The Nebraska Law Review
Slavery in the Name of Tolerance: Whether an International Legal Obligation Exists to Criminalize Prostitution Braden W. Storer
II. Background of Applicable International Law on Slavery and Sex Trafficking ... A. International Law Prohibiting Slavery and the Slave Trade ... B. International Law Prohibiting Sex Trafficking ... C. Sex Trafficking as Slavery: Overlap of the Practices ... D. An Alternative Way to Think about the Issue: Commercial Sexual Exploitation as Slavery
You Can’t Take My Land! Is Thompson v. Heineman, 289 Neb. 798, 857 N.W.2d 731 (2015), Transformative Law or a Political Anomaly? Adam W. Kauffman
In Thompson, the Nebraska Supreme Court held Legislative Bill 1161 unconstitutional, while the minority opined that the plaintiffs lacked standing. This Note maintains that the minority opinion in Thompson correctly applied the law to protect Nebraska’s law on standing, and that the minority’s supermajority interpretation mirrors the Nebraska Supreme Court’s past application.
Registration, Fairness, and General Jurisdiction Jack B. Harrison
This article examines the evolution of general personal jurisdiction, from Pennoyer to Goodyear, and concludes that the Court’s current articulation of general personal jurisdiction unnecessarily hampers plaintiffs' ability to pursue redress for injuries in their home states.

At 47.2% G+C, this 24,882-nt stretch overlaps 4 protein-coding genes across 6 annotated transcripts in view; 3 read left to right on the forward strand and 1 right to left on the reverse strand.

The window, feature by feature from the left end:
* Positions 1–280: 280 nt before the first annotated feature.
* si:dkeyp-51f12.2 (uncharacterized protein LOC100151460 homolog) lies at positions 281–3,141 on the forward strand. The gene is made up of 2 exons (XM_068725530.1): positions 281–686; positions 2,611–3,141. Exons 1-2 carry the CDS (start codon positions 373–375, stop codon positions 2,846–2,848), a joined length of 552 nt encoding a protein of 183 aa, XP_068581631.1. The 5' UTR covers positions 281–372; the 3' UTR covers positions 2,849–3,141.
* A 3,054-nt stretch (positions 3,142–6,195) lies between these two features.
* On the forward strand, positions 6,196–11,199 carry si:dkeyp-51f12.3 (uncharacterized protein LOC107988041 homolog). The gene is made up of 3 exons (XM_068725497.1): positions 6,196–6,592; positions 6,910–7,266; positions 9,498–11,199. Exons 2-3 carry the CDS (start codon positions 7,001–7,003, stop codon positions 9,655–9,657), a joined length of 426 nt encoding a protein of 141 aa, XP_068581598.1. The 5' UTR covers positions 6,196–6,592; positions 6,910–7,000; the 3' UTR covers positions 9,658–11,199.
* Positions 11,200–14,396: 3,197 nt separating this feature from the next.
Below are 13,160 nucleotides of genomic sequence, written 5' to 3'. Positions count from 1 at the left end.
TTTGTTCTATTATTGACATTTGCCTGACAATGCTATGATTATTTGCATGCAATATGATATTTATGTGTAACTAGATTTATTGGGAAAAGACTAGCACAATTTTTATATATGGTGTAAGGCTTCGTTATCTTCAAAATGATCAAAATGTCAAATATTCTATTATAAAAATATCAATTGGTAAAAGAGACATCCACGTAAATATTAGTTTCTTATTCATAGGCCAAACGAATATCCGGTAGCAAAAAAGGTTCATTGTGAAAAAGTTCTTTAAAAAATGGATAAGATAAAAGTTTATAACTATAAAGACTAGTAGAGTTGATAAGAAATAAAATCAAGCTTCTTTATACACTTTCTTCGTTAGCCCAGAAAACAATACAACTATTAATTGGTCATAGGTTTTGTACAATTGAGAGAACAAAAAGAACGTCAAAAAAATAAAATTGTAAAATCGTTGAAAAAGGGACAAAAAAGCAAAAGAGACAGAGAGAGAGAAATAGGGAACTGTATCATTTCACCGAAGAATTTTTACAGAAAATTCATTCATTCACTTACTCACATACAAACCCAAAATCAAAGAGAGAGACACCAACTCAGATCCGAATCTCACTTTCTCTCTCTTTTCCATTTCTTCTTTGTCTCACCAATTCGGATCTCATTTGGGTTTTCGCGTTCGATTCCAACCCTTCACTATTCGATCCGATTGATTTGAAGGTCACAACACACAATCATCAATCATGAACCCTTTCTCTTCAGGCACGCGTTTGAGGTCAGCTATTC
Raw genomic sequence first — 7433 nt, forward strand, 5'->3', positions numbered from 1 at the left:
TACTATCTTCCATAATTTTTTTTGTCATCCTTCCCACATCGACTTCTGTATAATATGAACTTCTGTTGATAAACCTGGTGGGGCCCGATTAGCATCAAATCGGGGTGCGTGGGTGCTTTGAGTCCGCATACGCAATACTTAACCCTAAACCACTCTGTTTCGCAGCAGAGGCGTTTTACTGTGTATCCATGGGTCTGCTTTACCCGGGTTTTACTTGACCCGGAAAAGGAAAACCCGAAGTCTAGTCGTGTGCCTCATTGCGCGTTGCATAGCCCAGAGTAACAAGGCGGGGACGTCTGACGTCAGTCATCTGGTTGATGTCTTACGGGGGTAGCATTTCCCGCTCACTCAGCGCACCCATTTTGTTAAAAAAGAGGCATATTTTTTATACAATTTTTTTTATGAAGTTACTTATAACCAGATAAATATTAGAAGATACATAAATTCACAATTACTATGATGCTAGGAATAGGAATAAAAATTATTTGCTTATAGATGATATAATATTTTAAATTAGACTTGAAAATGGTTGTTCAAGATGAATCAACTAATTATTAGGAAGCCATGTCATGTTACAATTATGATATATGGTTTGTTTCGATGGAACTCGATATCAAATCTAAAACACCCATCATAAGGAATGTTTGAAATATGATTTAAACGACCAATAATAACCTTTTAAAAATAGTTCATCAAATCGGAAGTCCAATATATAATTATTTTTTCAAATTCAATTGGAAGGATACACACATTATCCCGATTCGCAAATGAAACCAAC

Property rights of Indigenous communities have far-reaching effects, impacting general economic prosperity, the ability to contract outside the community, and resource development. This Article focuses on title rights held by Canadian Indigenous communities, but the analysis and concepts have direct practical relevance to Indigenous communities elsewhere.
Separation of Powers and the Class Action Mark K. Moller
The federal court system’s increasing hostility toward class action certification has resulted in tens of thousands of individual cases winding up in state courts. This Article analyzes the new way of thinking about litigant autonomy in this “post-class-action” era.
Failing states serve as havens for violent extremist groups to grow and spread, yet Western nations continue to limit their counterterrorism practices to merely preventing violence on their soil. Egypt’s Sinai Peninsula serves as a valuable case study for rethinking counterterrorism methods in the age of ISIS.
Book Review David Dow
Modern Trials. By Melvin M. Belli. Indianapolis: The Bobbs-Merrill Company, Inc., 1954. 2763 pp. $50.00
The Journalist and His Confidential Source: Should a Testimonial Privilege Be Allowed W. D. Lorensen
The Basis for a Privilege
The Current Law
When Is the Public Benefited?
When Should This Privilege Be Denied?
When Is There No Public Benefit?
When Does Detriment Outweigh Benefit?